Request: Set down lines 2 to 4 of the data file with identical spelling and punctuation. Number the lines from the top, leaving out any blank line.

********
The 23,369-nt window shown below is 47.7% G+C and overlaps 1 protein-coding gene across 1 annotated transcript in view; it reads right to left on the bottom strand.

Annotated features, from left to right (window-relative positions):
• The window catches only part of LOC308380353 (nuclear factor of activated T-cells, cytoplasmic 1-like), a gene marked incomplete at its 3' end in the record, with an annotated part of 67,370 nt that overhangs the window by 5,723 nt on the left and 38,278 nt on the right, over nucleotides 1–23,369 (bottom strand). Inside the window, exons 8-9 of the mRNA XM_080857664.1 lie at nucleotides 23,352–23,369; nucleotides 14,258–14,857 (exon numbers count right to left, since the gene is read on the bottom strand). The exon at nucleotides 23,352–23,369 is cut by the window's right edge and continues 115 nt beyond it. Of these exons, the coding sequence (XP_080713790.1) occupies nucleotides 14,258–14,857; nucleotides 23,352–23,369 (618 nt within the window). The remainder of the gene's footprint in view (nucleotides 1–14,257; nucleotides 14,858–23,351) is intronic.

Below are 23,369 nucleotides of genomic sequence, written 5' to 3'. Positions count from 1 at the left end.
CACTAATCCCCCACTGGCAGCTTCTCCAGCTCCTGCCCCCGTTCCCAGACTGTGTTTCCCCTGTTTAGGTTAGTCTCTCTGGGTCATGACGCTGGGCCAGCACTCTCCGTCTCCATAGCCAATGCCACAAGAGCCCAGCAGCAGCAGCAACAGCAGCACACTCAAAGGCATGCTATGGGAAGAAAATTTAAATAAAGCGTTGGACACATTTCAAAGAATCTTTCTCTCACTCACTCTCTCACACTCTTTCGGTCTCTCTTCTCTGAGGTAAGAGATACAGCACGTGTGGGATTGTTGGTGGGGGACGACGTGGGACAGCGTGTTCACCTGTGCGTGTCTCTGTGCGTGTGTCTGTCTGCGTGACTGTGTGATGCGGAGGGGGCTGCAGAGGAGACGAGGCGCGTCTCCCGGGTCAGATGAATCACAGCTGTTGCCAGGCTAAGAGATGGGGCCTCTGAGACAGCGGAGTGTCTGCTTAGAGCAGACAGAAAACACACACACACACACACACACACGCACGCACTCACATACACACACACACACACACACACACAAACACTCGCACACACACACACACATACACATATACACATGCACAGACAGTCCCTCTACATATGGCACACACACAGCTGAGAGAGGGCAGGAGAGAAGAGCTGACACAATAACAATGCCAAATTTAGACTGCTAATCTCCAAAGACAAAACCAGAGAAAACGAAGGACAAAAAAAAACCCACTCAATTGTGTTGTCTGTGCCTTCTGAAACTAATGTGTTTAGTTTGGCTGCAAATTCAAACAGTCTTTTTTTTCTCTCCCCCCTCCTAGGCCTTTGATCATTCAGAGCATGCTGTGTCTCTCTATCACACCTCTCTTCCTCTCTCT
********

Annotated features, from left to right (window-relative positions):
• The window catches only part of LOC308380353 (nuclear factor of activated T-cells, cytoplasmic 1-like), a gene marked incomplete at its 3' end in the record, with an annotated part of 67,370 nt that overhangs the window by 5,723 nt on the left and 38,278 nt on the right, over nucleotides 1–23,369 (bottom strand). Inside the window, exons 8-9 of the mRNA XM_080857664.1 lie at nucleotides 23,352–23,369; nucleotides 14,258–14,857 (exon numbers count right to left, since the gene is read on the bottom strand). The exon at nucleotides 23,352–23,369 is cut by the window's right edge and continues 115 nt beyond it. Of these exons, the coding sequence (XP_080713790.1) occupies nucleotides 14,258–14,857; nucleotides 23,352–23,369 (618 nt within the window). The remainder of the gene's footprint in view (nucleotides 1–14,257; nucleotides 14,858–23,351) is intronic.

Below are 23,369 nucleotides of genomic sequence, written 5' to 3'. Positions count from 1 at the left end.